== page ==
8. Submitted by David Peterson on 04/20/2011 - 01:45 pm.

    Note to self:

    1.)Start world’s first internet savvy copper thieving operation.
    2.) ???
    3.) Profit

    In reality, as a S Minneapolis resident, I am not surprised by this map. It is sad though that is looks a lot more like Detroit than Denver. Many MPLS blogs talk about how vacant properties are a melting pot for all types of criminals, be it aforementioned copper thieves, drug abusers, prostitutes, etc. The real question is, what to do with this properties. I’d say start by looking at our peer metro areas that have strong cores, Denver, Seattle, Dallas, and figure out where the disconnect starts.

  9. Submitted by Gregory Lang on 04/20/2011 - 01:45 pm.

    Minneapolis is fairly well developed so all areas are relatively high density. I am familiar with the Steward Neighborhood which is more of a mix of rental than my Longfellow/Howe neighborhood. Also the Steward housing stock tends to be older than my Howe neighborhood. Both tend to have fourty foot wide lots.

    That said, I noticed that Steward has no empty properties except of the arterials. It isn’t specifically density, the high areas or specifically the age of the housing.

    In the mid 1980’s I lived in the Phillips neighborhood. We had abandoned a lot of abandoned properties even then. A large part is a low income profile for the neighborhood.

    Related to the “mortgage meltdown” I read yesterday that “Fanny” and “Freddy” had a mandate to make more than half their mortgages to lower income so they “bottom fed” on credit scores to make the quotas.

    Surprise! lower income people tend to buy in lower income neighborhoods (when I bought in 1986 I could have bought in Phillips for half the price). This is part of it but also an awful lot of these “subprime loans” went to these lower income neighborhoods.

    Some type of metro-wide graphic map might be useful. It can get “ugly” out in the burbs, specifically new developments started around 2003 onward. This affected both low and high end new developments in the “burbs”.

    For bit of irony my was empty for almost a year before I bought it in 1986. It had grass a foot high when I moved in a quarter century ago. This was the sale of the deceased parents house where a brother and sister argued over everything related to the sale.

    I agreed to rent for a few months before the close so they could get some money and the place could be maintained. The sister noticed that I had installed a remote water meter reader display under the mailbox. She went on a “rampage” with her lawyer claiming I had “damaged” the property with this counter box (which cost me $25) and she wanted the sales contract invalidated and renegotiated because of this. I easily set her lawyer straight on this (billable hours to her so I stretched it out a bit with her lawyer)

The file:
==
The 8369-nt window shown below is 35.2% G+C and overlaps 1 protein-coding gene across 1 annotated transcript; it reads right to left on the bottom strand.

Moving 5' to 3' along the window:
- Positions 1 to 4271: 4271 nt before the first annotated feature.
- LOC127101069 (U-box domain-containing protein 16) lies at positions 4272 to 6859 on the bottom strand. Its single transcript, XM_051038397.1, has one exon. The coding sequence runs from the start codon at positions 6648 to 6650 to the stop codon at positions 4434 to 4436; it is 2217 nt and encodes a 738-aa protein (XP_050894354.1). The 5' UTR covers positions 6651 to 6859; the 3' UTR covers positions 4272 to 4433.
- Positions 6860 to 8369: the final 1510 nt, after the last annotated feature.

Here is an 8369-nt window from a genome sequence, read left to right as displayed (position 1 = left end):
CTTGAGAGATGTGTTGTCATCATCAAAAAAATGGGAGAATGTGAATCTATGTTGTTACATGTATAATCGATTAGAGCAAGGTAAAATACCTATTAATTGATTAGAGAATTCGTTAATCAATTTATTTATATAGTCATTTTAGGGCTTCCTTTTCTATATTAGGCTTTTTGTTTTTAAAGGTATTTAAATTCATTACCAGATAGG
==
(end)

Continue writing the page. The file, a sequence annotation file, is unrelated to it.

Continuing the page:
At he closing she was still claiming fraud and had her lawyer there. The lawyer sided with me getting her even more angry. Not really related to the subject but it shows how even minor things can hurt a house sale. Three potential buyers had been intimidated and walked away from the purchase because of this.

    Go figure! That said lower income neighborhoods are more fragile and more prone to problems during economic downturns. Added to that they received the bulk of the sub-prime “loser loans” which had a high default rate.

  10. Submitted by Joseph Skar on 04/20/2011 - 02:03 pm.

    #7 – Do you even own property in Minneapolis? I do and I think the only thing this will accomplish is to further depress home values. I actually have my home listed right now and the absolute last thing that needs to happen is the further destruction of buyer confidence. If the high property taxes, marginal schools, and crime rate relative to suburbs are not enough you want to add the fear that you maybe underwater the minute after you purchase, good call. Maybe we could post the information of the lender that foreclosed on each property as well so we can eliminate an remaining traditional home sales within the city of Minneapolis.

  11. Submitted by Jeff Klein on 04/20/2011 - 04:46 pm.

    I can understand how such information *might* cause a seller the loss of a few particularly research-savvy potential buyers, but I really don’t think this outweighs the importance of solving the problem in the long run, which involves acknowledging it.

  12. Submitted by Kassie Church on 04/20/2011 - 10:24 pm.

    Another big problem with this is it is dated and inaccurate. One of the properties listed I purposely walked by tonight. People clearly living in it, not condemned, not foreclosed on. It was sold to one of my neighbors and they are renting it out. I hope no one thinks they can squat/steal/vandal and surprises the people living there.

    Meanwhile, the condemned and empty, but not yet foreclosed on home right next door to me is not on the list. I’m super glad it isn’t. And my neighbors take down the orange signs on it. We don’t want our property values to drop further, so we don’t advertise.

  13. Submitted by Joseph Skar on 04/21/2011 - 07:53 am.

    #11 – “a few particularly research-savvy potential buyers” you mean like a REALTOR. I hope to hell that the 2.5% of purchase price would afford your Realtor the skill to use Google.

  14. Submitted by Jeff Severns Guntzel on 04/26/2011 - 08:19 am.

    Kassie: I’ll update the information when the next list comes out. The list mapped here is from March. Is it possible that the situation for these properties changed in that lag time?

    I’ll be asking them when the next list comes out and if there is sometimes a lag between the time a property is determined to be no longer vacant and when it is taken off the registry and vice versa.